Best way to drop off at daycare

I take my 15 month to daycare in the morning‘s and find that it’s extremely difficult for me to leave without her crying and clawing at my clothes and reaching out for me, not wanting me to leave her. What are your thoughts or advice on how to leave? I stay a few extra minutes to try and play a little bit but doesn’t help. Best to distract her with something and sneak out when she’s okay? Or have her see that I’m leaving and just tell her bye??

  • Schuyler
    Nov 06, 2018

    I’m a nurse so my sweet husband does 90% of pick ups and drop offs. He was having the same problem with our oldest, so he started going into her room with her and having her point out his car from the window. She would watch him leave and it was the transition she needed - no more meltdowns, she would run to the window and see his truck and wave at him and blow kisses when he backed out and left.

  • Amanda
    Nov 06, 2018

    Have you tried asked someone to give treats to your little one? With mine, they give some Cheerio when he starts crying. It works a lot... 😎 Sneaking out is gonna make her be more attached to you next time cause she will be wondering when you’ll do the same.

  • Eva
    Nov 06, 2018

    I hate to tell you this but there isn’t much you can do except just push through it. I went through this exact same thing when my little one was about your little ones age and let me tell you it was really tough. I’d cry each morning dropping her off. I’d sit in the car feeling like a terrible mother cursing my full time job but it gets better! Hang in there and remember it’s a phase. They will eventually get into the groove of things and have fun with their peers and teachers. I’ve read that it’s better to not drag your time there. Walk them in, verbally tell them they you will see them in a few hours and wave goodbye as you walk out. We did this and of course she would cry watching us thru the window but it gets better.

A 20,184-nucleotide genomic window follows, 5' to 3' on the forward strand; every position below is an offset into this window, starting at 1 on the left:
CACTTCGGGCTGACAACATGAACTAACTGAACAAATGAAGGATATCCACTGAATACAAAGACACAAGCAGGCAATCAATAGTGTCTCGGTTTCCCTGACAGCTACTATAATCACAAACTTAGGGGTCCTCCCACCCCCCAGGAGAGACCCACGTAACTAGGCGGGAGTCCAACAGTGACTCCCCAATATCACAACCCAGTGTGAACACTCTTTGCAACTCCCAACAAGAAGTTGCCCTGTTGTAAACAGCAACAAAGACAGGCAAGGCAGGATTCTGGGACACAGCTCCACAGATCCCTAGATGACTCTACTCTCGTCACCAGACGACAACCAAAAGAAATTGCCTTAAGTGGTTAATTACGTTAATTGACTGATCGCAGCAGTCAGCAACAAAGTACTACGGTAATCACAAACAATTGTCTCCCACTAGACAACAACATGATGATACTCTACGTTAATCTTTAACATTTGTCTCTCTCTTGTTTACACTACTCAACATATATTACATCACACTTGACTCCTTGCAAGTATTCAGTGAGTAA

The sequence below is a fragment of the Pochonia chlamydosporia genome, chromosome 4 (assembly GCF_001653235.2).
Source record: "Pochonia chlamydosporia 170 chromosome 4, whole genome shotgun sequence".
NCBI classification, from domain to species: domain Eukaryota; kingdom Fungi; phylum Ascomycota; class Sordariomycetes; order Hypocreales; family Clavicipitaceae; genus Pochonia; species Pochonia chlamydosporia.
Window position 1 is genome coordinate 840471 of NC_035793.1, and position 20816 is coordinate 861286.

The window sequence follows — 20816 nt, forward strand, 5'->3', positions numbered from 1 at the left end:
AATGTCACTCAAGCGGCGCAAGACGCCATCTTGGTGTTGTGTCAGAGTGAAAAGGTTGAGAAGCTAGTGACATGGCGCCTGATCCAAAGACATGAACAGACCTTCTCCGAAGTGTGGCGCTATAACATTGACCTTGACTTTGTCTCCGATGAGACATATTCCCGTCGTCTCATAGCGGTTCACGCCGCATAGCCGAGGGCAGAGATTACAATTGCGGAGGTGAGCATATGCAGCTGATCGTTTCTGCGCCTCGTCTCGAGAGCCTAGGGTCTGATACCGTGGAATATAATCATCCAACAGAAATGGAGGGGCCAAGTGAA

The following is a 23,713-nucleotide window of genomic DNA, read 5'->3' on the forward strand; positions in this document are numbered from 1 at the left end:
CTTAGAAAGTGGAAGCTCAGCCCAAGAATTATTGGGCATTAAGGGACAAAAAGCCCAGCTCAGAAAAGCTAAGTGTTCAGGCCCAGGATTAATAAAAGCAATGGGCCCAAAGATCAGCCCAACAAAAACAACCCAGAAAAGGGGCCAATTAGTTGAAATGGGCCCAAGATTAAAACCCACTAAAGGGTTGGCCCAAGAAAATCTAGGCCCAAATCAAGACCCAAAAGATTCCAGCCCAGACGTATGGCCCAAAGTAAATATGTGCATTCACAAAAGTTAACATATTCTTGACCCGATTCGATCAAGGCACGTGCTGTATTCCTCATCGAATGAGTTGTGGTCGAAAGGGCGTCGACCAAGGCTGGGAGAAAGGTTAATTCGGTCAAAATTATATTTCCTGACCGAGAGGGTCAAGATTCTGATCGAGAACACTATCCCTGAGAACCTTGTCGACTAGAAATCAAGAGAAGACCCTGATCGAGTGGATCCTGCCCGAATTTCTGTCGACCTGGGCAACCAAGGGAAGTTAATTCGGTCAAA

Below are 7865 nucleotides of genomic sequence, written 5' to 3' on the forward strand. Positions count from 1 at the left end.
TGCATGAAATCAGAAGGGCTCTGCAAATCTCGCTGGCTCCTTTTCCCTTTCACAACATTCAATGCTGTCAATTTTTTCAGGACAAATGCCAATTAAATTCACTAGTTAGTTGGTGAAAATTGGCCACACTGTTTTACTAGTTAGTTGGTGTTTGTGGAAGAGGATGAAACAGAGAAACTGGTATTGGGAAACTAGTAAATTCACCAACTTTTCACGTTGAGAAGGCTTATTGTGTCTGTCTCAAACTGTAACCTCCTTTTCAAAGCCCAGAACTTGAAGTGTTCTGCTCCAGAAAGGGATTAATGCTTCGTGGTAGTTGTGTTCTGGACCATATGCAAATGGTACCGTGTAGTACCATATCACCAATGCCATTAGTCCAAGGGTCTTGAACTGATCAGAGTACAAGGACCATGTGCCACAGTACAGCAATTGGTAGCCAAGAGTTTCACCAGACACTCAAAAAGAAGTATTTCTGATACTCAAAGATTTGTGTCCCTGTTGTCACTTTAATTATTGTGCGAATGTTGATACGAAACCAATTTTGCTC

• anonymous mom
    Nov 06, 2018

    It gets better!!! But do not sneak away. It’s actually worse for her to suddenly realize you’re gone. I have a 15 month old as well and I make drop offs as quick as possible. If there are any issues or concerns I leave a message at the front desk and call later to confirm the message was received. What I do is I walk her in and hold her in my arms, explaining I have to go to work and I will be back at 4:15. I quickly unpack whatever stuff I’ve schlepped in for the day (sippys, blankets, whatever). I hang her coat in the cubby and give her a nice hug and kiss on the cheek and say, “I love you and I’ll see you soon.” Then I hand her to a teacher. If a teacher isn’t available I wait for one to be, I am not comfortable leaving her crying on the floor and I communicated this to them early on and they’re aware and very understanding. Then I make eye contact and say bye one more time and walk out the door. I put my shoes on out of sight of the windows to her room and count to 20. When I peek back in as I leave she’s always fine and playing happily. Never feel bad about calling the front desk 5 minutes later and making them go check in on her. They are almost always fine within a few minutes of you leaving!! It’s tough but you gotta be strong. My daughter has been a lot better recently. Most days she now willingly goes to her teacher and then turns and blows me a kiss. I’d like to say that’s nicer but it also makes me sad. Lol. Good luck!!